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DA: Ruling 'Guts' School Zone Rule

By Scott Sandlin
Journal Staff Writer
       A state Court of Appeals ruling involving drug trafficking in a school zone "pretty much guts the statute," contends Bernalillo County's top prosecutor.
    The New Mexico Court of Appeals upheld Terry Wilson's conviction for trafficking cocaine, but reversed his conviction of conspiracy to traffic within a drug-free school zone because he didn't "knowingly" sell near a school.
    Wilson will be resentenced.
    Wilson, 43, was arrested near Louisiana and Zuni in March 2006 in an undercover street-level drug buy. The bust occurred about 900 feet from Emerson Elementary School.
    The Legislature has established places, such as drug-free school zones, in which penalties are enhanced for crimes committed there. Drug-free school zones are within 1,000 feet of a school (excluding private residences).
    While limited in scope, the decision "pretty much guts the statute," said District Attorney Kari Brandenburg. "We're never going to be able to prove these people were informed they were selling in a drug-free zone. It makes our burden almost impossible to bear," she said Tuesday.
    By contrast, Mary Barket, the appellate defender who briefed the case, said, "This does not do away with or even significantly gut the school zone enhancement; it simply requires the state to show that the defendant knew or should have known about the school."
    That could be done by presenting circumstantial evidence — for instance, if the transaction takes place in full view of the school, with children walking to and from school, she said.
    "In most cases, this will not be a particularly heavy evidentiary burden," she said.
    Detectives posing as prospective buyers approached Wilson to buy $40 worth of crack cocaine and waited in a parking lot while Wilson went to retrieve the drugs. He returned to the detectives' car, got in and was arrested after officers arrived and swarmed the vehicle.
    He was not initially charged with conspiracy to traffic in a school zone.
    Indeed, the Court of Appeals decision notes that it was a week later that investigators at the District Attorney's Office, using a special computer program, realized the transaction had taken place within a school zone. Wilson was subsequently indicted on the school zone conspiracy charge.
    "There is no evidence that defendant knew the drug transaction would occur at or near a school," Judge Jonathan Sutin wrote in an opinion, joined by Chief Judge Cynthia Fry and Judge Roderick Kennedy.
    "Even the undercover detectives, who were likely aware of the significance of drug-free school zones, did not realize that the case may have involved a drug-free school zone. ... The lone fact that the school may have been visible at a distance of 893 feet does not suffice to prove conspiracy to traffic cocaine within a drug-free school zone beyond a reasonable doubt."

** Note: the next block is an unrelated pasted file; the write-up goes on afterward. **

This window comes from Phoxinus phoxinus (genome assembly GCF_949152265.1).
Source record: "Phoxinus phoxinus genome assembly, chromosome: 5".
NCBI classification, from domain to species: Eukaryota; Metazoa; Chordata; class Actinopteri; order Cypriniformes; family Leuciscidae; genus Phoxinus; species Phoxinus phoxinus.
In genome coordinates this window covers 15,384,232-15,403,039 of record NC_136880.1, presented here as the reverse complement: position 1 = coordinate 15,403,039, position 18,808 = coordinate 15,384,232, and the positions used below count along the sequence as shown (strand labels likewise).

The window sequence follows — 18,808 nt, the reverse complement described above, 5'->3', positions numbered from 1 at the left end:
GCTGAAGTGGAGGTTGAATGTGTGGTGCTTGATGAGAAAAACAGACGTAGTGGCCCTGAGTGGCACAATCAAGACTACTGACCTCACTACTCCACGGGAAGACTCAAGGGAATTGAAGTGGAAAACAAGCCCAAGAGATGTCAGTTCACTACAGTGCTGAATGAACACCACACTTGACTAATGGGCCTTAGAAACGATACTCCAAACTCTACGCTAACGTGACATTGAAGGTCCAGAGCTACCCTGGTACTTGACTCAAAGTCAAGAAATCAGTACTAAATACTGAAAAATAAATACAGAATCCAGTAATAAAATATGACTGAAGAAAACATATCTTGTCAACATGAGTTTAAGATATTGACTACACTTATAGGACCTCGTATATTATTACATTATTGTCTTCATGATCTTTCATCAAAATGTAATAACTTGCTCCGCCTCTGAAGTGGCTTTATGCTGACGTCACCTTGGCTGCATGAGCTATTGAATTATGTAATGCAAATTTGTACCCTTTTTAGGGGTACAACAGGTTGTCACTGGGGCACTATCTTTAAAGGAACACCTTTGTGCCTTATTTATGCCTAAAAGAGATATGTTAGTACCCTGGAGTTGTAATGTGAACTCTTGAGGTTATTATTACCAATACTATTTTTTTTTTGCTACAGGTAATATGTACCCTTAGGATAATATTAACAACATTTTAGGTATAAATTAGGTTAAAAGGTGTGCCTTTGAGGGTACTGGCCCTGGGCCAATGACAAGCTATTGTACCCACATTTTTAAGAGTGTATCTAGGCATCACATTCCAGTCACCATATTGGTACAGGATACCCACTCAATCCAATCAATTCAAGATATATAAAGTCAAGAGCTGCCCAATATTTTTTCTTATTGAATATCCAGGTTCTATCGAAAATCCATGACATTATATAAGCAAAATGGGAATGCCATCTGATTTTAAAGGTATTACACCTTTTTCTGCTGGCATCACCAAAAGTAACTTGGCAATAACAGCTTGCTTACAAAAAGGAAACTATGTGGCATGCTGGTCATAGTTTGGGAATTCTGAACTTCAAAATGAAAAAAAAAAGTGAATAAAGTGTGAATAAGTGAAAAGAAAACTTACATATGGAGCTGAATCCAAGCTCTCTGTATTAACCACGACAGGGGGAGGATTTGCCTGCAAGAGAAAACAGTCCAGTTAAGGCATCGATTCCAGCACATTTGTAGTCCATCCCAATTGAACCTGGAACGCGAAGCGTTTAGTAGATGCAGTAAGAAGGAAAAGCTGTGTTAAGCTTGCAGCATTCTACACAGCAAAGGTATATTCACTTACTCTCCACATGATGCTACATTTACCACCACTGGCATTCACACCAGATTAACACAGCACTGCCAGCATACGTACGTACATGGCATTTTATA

The opinion emphasizes that "we decide this case based on its facts. Where distribution in a drug-free school zone is charged, different facts could justify a different result."
    The drug-free school zone provision is a sentencing enhancement created by the Legislature that turns ordinary trafficking into a first-degree felony for a knowing violation.
    Brandenburg said her office charges about 33 such cases a year, half of them in juvenile court where the enhancement doesn't apply.
    "Basically, if you are trafficking, it's nine years. If you're convicted of trafficking in a drug-free school zone, you're looking at 18 mandatory years. That's a huge difference," she said.
    "The reality is, even the statute says 'knowingly,' so oftentimes we haven't used it because of that. And now the Court of Appeals has come down and said this is what 'knowingly' means, and it makes it more difficult."
    Wilson's sentence could be affected by the decision, Barket said, but it will be up to the trial judge to decide exactly how.
    "We're talking about complex issues," Brandenburg said. "The whole intent of (the statute) was that people shouldn't be dealing drugs around schools. Children need to be safe, and parents need to be assured they are safe. So it states a policy we all readily can agree with. The problem is in implementing it."
    Barket agrees on the policy.
    "Nobody disputes that the Legislature considers the protection of children in a school zone to be an important public policy, and this decision in no way negates that. In this case, however, there was no reason for Mr. Wilson to know that this was occurring in a school zone."
    The drug transaction took place in the evening, with no children in sight, and even the officers seemed unaware of the school zone, she said.

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